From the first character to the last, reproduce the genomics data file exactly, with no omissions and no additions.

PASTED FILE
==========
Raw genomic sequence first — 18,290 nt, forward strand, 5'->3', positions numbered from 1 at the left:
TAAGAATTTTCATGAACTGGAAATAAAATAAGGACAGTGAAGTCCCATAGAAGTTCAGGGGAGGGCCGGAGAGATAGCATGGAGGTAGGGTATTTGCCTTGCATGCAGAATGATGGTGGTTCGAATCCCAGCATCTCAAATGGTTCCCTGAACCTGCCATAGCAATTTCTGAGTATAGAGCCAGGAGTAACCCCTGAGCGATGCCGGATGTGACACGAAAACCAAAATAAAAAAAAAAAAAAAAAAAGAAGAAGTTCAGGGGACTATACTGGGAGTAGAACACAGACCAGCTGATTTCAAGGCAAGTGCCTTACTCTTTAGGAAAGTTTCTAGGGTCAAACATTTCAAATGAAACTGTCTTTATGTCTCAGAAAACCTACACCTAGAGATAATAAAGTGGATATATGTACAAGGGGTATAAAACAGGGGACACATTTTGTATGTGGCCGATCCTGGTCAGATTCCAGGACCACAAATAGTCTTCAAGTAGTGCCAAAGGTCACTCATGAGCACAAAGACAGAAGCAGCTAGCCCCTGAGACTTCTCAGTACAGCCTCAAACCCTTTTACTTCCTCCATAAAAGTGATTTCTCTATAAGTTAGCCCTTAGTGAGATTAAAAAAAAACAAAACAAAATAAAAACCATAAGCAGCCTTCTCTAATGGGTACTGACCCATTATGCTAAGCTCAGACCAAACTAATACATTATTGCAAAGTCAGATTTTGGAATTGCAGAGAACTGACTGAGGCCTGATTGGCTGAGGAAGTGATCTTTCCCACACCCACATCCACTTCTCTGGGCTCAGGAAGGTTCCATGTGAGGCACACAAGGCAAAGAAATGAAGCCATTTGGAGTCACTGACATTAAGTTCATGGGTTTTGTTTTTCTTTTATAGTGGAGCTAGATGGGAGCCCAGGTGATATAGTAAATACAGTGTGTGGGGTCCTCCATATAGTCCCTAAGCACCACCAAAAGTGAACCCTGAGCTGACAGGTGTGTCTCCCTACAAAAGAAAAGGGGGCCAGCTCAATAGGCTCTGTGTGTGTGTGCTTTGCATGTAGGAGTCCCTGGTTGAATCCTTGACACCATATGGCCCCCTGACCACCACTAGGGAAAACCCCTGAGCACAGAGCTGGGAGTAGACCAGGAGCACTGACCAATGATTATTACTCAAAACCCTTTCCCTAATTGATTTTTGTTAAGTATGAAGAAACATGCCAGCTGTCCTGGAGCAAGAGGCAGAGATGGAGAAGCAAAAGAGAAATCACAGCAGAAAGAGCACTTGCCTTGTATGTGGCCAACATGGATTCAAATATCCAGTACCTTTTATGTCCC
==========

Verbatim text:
Raw genomic sequence first — 18,290 nt, forward strand, 5'->3', positions numbered from 1 at the left:
TAAGAATTTTCATGAACTGGAAATAAAATAAGGACAGTGAAGTCCCATAGAAGTTCAGGGGAGGGCCGGAGAGATAGCATGGAGGTAGGGTATTTGCCTTGCATGCAGAATGATGGTGGTTCGAATCCCAGCATCTCAAATGGTTCCCTGAACCTGCCATAGCAATTTCTGAGTATAGAGCCAGGAGTAACCCCTGAGCGATGCCGGATGTGACACGAAAACCAAAATAAAAAAAAAAAAAAAAAAAGAAGAAGTTCAGGGGACTATACTGGGAGTAGAACACAGACCAGCTGATTTCAAGGCAAGTGCCTTACTCTTTAGGAAAGTTTCTAGGGTCAAACATTTCAAATGAAACTGTCTTTATGTCTCAGAAAACCTACACCTAGAGATAATAAAGTGGATATATGTACAAGGGGTATAAAACAGGGGACACATTTTGTATGTGGCCGATCCTGGTCAGATTCCAGGACCACAAATAGTCTTCAAGTAGTGCCAAAGGTCACTCATGAGCACAAAGACAGAAGCAGCTAGCCCCTGAGACTTCTCAGTACAGCCTCAAACCCTTTTACTTCCTCCATAAAAGTGATTTCTCTATAAGTTAGCCCTTAGTGAGATTAAAAAAAAACAAAACAAAATAAAAACCATAAGCAGCCTTCTCTAATGGGTACTGACCCATTATGCTAAGCTCAGACCAAACTAATACATTATTGCAAAGTCAGATTTTGGAATTGCAGAGAACTGACTGAGGCCTGATTGGCTGAGGAAGTGATCTTTCCCACACCCACATCCACTTCTCTGGGCTCAGGAAGGTTCCATGTGAGGCACACAAGGCAAAGAAATGAAGCCATTTGGAGTCACTGACATTAAGTTCATGGGTTTTGTTTTTCTTTTATAGTGGAGCTAGATGGGAGCCCAGGTGATATAGTAAATACAGTGTGTGGGGTCCTCCATATAGTCCCTAAGCACCACCAAAAGTGAACCCTGAGCTGACAGGTGTGTCTCCCTACAAAAGAAAAGGGGGCCAGCTCAATAGGCTCTGTGTGTGTGTGCTTTGCATGTAGGAGTCCCTGGTTGAATCCTTGACACCATATGGCCCCCTGACCACCACTAGGGAAAACCCCTGAGCACAGAGCTGGGAGTAGACCAGGAGCACTGACCAATGATTATTACTCAAAACCCTTTCCCTAATTGATTTTTGTTAAGTATGAAGAAACATGCCAGCTGTCCTGGAGCAAGAGGCAGAGATGGAGAAGCAAAAGAGAAATCACAGCAGAAAGAGCACTTGCCTTGTATGTGGCCAACATGGATTCAAATATCCAGTACCTTTTATGTCCC